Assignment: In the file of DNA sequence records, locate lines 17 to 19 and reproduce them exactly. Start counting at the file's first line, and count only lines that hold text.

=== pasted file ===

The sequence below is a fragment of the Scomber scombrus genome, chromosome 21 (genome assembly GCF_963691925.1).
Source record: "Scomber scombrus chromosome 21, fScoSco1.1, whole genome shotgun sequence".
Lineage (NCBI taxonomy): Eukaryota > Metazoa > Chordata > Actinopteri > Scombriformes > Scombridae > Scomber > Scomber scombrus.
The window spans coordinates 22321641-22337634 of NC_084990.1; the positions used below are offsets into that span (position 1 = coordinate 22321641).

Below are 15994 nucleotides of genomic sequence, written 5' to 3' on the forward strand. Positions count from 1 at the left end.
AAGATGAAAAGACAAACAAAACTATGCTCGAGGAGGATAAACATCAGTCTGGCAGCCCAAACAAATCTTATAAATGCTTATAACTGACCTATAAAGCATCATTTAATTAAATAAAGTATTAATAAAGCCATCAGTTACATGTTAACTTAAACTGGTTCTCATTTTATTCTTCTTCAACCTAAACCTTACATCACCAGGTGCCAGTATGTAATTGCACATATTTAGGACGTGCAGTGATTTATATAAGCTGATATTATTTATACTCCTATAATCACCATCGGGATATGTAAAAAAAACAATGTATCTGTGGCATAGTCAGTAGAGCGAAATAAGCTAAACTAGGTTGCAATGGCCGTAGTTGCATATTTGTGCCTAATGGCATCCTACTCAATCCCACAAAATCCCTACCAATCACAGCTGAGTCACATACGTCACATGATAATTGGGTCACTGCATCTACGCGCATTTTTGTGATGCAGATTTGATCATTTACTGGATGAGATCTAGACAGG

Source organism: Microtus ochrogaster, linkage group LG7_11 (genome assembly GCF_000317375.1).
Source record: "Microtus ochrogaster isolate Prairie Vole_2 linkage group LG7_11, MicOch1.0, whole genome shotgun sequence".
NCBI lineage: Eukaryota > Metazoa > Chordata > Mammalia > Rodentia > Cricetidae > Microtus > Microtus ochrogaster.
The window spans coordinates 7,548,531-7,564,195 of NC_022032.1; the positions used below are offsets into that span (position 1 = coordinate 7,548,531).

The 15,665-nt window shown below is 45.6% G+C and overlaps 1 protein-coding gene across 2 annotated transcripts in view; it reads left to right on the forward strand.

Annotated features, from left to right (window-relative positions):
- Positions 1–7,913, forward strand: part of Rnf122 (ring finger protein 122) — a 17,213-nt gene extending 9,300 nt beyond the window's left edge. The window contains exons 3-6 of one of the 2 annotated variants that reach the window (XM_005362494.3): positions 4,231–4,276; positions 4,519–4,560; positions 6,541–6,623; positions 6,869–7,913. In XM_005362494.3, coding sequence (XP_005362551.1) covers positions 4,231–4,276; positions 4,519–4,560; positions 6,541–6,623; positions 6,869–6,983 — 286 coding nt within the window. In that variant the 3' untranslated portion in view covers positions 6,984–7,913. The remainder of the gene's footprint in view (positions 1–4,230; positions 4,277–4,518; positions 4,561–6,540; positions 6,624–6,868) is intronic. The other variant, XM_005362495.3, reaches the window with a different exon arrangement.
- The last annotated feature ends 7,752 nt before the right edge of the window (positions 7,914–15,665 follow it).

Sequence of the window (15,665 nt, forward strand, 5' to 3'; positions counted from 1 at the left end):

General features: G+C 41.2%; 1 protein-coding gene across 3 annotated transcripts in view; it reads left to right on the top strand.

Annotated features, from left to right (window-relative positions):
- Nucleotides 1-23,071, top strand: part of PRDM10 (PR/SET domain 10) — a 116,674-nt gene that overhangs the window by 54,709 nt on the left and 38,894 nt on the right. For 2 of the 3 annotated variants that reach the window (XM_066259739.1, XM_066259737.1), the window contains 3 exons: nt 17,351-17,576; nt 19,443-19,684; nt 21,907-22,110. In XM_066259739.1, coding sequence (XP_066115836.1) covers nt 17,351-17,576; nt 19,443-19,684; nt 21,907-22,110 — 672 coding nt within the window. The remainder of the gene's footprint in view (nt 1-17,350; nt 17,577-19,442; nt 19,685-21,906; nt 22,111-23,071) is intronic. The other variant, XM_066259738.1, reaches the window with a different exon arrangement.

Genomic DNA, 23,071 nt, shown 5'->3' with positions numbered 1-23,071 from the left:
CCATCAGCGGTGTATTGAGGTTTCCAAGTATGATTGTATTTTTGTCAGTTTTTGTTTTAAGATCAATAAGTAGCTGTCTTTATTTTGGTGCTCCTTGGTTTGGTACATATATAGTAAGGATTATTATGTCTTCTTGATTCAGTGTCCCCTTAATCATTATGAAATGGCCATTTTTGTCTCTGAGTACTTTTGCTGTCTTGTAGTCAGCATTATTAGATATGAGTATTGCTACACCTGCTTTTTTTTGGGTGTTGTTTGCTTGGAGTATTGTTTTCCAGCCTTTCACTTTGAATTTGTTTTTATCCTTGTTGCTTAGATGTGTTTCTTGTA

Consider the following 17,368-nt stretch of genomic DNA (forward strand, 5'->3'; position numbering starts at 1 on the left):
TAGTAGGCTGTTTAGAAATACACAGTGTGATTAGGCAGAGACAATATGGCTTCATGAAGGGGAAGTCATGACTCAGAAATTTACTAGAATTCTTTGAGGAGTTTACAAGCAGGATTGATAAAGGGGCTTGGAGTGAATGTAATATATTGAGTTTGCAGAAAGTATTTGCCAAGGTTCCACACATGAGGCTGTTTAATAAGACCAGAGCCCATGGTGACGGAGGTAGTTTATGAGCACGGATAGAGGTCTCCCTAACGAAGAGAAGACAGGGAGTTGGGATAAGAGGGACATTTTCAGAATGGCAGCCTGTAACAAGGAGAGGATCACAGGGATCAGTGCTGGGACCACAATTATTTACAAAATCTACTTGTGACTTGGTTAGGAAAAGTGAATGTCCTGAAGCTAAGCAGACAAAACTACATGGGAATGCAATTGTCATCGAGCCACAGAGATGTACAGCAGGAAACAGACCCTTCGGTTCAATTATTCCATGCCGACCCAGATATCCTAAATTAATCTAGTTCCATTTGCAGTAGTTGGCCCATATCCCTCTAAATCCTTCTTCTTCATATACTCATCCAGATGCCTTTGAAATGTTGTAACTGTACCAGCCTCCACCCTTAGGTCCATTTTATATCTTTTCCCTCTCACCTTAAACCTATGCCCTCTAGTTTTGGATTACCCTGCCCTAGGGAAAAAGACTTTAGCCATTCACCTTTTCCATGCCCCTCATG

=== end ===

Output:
Annotated features, from left to right (window-relative positions):
- Nucleotides 1-23,071, top strand: part of PRDM10 (PR/SET domain 10) — a 116,674-nt gene that overhangs the window by 54,709 nt on the left and 38,894 nt on the right. For 2 of the 3 annotated variants that reach the window (XM_066259739.1, XM_066259737.1), the window contains 3 exons: nt 17,351-17,576; nt 19,443-19,684; nt 21,907-22,110. In XM_066259739.1, coding sequence (XP_066115836.1) covers nt 17,351-17,576; nt 19,443-19,684; nt 21,907-22,110 — 672 coding nt within the window. The remainder of the gene's footprint in view (nt 1-17,350; nt 17,577-19,442; nt 19,685-21,906; nt 22,111-23,071) is intronic. The other variant, XM_066259738.1, reaches the window with a different exon arrangement.

Genomic DNA, 23,071 nt, shown 5'->3' with positions numbered 1-23,071 from the left: